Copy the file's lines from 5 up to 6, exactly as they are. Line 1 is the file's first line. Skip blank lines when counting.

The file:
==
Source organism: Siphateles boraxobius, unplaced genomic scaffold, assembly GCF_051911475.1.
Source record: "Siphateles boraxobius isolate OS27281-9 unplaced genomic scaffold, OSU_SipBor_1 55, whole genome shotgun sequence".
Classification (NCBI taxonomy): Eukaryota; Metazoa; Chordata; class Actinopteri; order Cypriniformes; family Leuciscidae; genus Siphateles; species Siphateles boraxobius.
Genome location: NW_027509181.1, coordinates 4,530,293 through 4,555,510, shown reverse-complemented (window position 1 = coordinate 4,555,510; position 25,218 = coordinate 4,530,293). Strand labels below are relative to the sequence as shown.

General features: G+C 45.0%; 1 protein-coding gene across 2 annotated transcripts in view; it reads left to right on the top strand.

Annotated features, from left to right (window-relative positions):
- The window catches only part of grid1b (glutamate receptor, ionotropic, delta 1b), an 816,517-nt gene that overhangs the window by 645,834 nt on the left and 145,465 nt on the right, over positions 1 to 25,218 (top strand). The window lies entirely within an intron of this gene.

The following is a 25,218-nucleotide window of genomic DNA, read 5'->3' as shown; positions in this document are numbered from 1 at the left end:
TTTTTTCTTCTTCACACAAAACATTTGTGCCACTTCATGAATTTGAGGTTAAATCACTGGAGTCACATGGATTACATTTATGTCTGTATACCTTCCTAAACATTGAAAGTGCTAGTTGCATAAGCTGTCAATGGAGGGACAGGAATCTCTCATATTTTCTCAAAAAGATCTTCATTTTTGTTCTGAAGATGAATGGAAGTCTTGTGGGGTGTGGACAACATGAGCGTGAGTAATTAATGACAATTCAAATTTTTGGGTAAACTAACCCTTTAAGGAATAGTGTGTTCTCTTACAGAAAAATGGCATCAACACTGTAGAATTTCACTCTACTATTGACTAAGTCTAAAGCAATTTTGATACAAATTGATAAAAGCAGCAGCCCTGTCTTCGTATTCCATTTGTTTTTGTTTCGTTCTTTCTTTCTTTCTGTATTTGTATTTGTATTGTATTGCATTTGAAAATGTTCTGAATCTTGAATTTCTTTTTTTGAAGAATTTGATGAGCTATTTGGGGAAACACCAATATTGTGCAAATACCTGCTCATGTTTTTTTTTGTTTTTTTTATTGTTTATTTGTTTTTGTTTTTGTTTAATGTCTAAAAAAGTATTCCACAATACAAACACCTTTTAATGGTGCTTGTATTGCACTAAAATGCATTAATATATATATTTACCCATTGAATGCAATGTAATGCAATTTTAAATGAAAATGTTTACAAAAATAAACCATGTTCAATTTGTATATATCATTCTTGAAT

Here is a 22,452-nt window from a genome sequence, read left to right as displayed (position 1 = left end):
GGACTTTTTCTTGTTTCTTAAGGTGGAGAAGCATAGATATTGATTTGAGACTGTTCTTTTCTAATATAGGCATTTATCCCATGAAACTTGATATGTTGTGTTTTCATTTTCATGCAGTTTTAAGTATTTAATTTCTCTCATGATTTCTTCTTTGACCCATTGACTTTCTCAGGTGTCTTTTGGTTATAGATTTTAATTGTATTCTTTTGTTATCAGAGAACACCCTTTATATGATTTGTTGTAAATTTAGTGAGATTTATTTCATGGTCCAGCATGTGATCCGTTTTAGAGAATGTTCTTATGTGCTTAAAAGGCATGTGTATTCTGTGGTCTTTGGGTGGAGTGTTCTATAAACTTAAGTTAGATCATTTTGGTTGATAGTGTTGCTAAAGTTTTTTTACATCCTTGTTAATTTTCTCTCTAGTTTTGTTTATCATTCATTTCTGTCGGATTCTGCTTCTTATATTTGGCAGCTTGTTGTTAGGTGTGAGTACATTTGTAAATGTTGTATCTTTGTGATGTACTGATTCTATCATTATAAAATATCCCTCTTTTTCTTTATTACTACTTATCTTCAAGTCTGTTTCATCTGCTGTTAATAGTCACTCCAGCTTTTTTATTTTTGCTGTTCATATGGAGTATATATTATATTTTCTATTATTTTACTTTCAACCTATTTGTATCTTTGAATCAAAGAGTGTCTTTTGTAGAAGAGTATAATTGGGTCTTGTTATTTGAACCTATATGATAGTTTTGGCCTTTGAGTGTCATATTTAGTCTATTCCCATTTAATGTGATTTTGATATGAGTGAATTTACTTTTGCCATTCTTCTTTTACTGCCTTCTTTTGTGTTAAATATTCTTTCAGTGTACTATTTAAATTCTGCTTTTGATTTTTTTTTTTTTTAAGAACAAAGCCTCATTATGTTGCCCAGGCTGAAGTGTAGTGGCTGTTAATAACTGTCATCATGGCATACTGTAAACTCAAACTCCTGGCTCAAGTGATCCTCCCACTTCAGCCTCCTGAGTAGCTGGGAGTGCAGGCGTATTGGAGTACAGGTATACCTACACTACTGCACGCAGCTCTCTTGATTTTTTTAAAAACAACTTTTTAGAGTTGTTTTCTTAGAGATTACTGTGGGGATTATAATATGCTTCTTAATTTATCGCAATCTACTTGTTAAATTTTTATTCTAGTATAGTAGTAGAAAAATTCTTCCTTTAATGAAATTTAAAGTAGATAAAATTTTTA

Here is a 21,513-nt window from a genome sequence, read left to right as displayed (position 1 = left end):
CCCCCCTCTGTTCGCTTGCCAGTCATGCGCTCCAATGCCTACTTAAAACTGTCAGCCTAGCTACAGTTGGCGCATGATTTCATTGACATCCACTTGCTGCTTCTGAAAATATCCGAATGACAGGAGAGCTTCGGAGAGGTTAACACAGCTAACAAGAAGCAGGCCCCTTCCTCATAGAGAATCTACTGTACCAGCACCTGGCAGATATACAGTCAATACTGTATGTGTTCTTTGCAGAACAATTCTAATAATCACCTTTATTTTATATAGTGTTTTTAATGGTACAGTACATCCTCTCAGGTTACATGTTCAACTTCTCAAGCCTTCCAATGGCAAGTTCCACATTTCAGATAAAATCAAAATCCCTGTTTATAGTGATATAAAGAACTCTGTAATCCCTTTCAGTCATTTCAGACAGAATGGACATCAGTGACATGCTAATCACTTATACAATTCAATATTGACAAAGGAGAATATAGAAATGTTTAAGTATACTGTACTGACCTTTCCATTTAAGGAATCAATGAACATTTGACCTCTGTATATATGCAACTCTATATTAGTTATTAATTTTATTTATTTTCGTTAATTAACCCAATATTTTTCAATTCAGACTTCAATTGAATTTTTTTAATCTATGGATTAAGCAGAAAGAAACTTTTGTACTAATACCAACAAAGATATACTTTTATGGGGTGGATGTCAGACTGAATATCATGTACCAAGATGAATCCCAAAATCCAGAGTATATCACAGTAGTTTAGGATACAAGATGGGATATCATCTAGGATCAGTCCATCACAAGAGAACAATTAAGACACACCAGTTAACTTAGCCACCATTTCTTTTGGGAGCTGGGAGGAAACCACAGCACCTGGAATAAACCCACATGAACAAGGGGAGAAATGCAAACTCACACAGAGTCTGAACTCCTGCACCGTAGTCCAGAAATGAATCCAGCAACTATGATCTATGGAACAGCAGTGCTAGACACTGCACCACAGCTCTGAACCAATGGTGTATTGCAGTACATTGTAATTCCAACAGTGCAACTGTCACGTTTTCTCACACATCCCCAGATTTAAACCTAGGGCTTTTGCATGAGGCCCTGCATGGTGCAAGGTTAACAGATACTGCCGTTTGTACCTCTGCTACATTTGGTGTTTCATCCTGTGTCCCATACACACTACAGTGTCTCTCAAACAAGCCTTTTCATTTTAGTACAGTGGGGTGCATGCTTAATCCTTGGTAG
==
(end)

General features: G+C 45.0%; 1 protein-coding gene across 2 annotated transcripts in view; it reads left to right on the top strand.

Annotated features, from left to right (window-relative positions):